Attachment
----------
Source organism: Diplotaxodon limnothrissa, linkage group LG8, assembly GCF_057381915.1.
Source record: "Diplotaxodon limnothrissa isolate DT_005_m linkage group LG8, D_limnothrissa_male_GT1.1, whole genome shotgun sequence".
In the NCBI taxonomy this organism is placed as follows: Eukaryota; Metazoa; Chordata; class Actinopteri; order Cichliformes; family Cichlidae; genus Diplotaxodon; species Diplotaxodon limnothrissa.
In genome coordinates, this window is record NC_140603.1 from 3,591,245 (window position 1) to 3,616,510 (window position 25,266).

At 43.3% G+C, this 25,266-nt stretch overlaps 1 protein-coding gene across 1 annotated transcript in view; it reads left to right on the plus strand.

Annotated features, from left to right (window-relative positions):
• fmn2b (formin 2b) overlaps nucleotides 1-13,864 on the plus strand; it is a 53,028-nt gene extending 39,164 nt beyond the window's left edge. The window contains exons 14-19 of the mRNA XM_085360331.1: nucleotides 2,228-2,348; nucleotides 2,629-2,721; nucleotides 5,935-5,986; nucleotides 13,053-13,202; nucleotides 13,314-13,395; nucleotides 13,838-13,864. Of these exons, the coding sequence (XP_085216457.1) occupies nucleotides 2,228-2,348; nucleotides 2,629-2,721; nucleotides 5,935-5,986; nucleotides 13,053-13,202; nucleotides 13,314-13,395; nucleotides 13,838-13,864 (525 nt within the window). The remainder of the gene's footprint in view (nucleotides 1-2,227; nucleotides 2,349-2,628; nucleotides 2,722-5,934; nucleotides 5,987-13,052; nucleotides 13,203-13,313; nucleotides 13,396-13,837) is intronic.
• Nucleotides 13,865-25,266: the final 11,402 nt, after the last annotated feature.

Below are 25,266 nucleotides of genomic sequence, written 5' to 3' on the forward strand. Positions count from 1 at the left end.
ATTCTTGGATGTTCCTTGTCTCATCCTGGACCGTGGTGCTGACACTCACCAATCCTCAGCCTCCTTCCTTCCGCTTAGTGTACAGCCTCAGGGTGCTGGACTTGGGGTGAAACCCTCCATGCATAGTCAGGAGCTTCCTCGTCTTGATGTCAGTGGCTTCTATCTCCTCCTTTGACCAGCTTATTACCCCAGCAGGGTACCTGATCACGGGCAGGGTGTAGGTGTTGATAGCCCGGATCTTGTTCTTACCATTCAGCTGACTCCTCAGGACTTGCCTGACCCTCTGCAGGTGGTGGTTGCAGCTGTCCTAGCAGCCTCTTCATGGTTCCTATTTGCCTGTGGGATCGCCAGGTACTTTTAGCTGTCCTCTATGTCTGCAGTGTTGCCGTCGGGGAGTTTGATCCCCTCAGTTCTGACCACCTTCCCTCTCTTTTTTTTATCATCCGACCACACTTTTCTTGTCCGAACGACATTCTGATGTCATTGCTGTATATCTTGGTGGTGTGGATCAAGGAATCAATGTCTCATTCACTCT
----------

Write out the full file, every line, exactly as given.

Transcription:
Source organism: Diplotaxodon limnothrissa, linkage group LG8, assembly GCF_057381915.1.
Source record: "Diplotaxodon limnothrissa isolate DT_005_m linkage group LG8, D_limnothrissa_male_GT1.1, whole genome shotgun sequence".
In the NCBI taxonomy this organism is placed as follows: Eukaryota; Metazoa; Chordata; class Actinopteri; order Cichliformes; family Cichlidae; genus Diplotaxodon; species Diplotaxodon limnothrissa.
In genome coordinates, this window is record NC_140603.1 from 3,591,245 (window position 1) to 3,616,510 (window position 25,266).

At 43.3% G+C, this 25,266-nt stretch overlaps 1 protein-coding gene across 1 annotated transcript in view; it reads left to right on the plus strand.

Annotated features, from left to right (window-relative positions):
• fmn2b (formin 2b) overlaps nucleotides 1-13,864 on the plus strand; it is a 53,028-nt gene extending 39,164 nt beyond the window's left edge. The window contains exons 14-19 of the mRNA XM_085360331.1: nucleotides 2,228-2,348; nucleotides 2,629-2,721; nucleotides 5,935-5,986; nucleotides 13,053-13,202; nucleotides 13,314-13,395; nucleotides 13,838-13,864. Of these exons, the coding sequence (XP_085216457.1) occupies nucleotides 2,228-2,348; nucleotides 2,629-2,721; nucleotides 5,935-5,986; nucleotides 13,053-13,202; nucleotides 13,314-13,395; nucleotides 13,838-13,864 (525 nt within the window). The remainder of the gene's footprint in view (nucleotides 1-2,227; nucleotides 2,349-2,628; nucleotides 2,722-5,934; nucleotides 5,987-13,052; nucleotides 13,203-13,313; nucleotides 13,396-13,837) is intronic.
• Nucleotides 13,865-25,266: the final 11,402 nt, after the last annotated feature.

Below are 25,266 nucleotides of genomic sequence, written 5' to 3' on the forward strand. Positions count from 1 at the left end.
ATTCTTGGATGTTCCTTGTCTCATCCTGGACCGTGGTGCTGACACTCACCAATCCTCAGCCTCCTTCCTTCCGCTTAGTGTACAGCCTCAGGGTGCTGGACTTGGGGTGAAACCCTCCATGCATAGTCAGGAGCTTCCTCGTCTTGATGTCAGTGGCTTCTATCTCCTCCTTTGACCAGCTTATTACCCCAGCAGGGTACCTGATCACGGGCAGGGTGTAGGTGTTGATAGCCCGGATCTTGTTCTTACCATTCAGCTGACTCCTCAGGACTTGCCTGACCCTCTGCAGGTGGTGGTTGCAGCTGTCCTAGCAGCCTCTTCATGGTTCCTATTTGCCTGTGGGATCGCCAGGTACTTTTAGCTGTCCTCTATGTCTGCAGTGTTGCCGTCGGGGAGTTTGATCCCCTCAGTTCTGACCACCTTCCCTCTCTTTTTTTTATCATCCGACCACACTTTTCTTGTCCGAACGACATTCTGATGTCATTGCTGTATATCTTGGTGGTGTGGATCAAGGAATCAATGTCTCATTCACTCT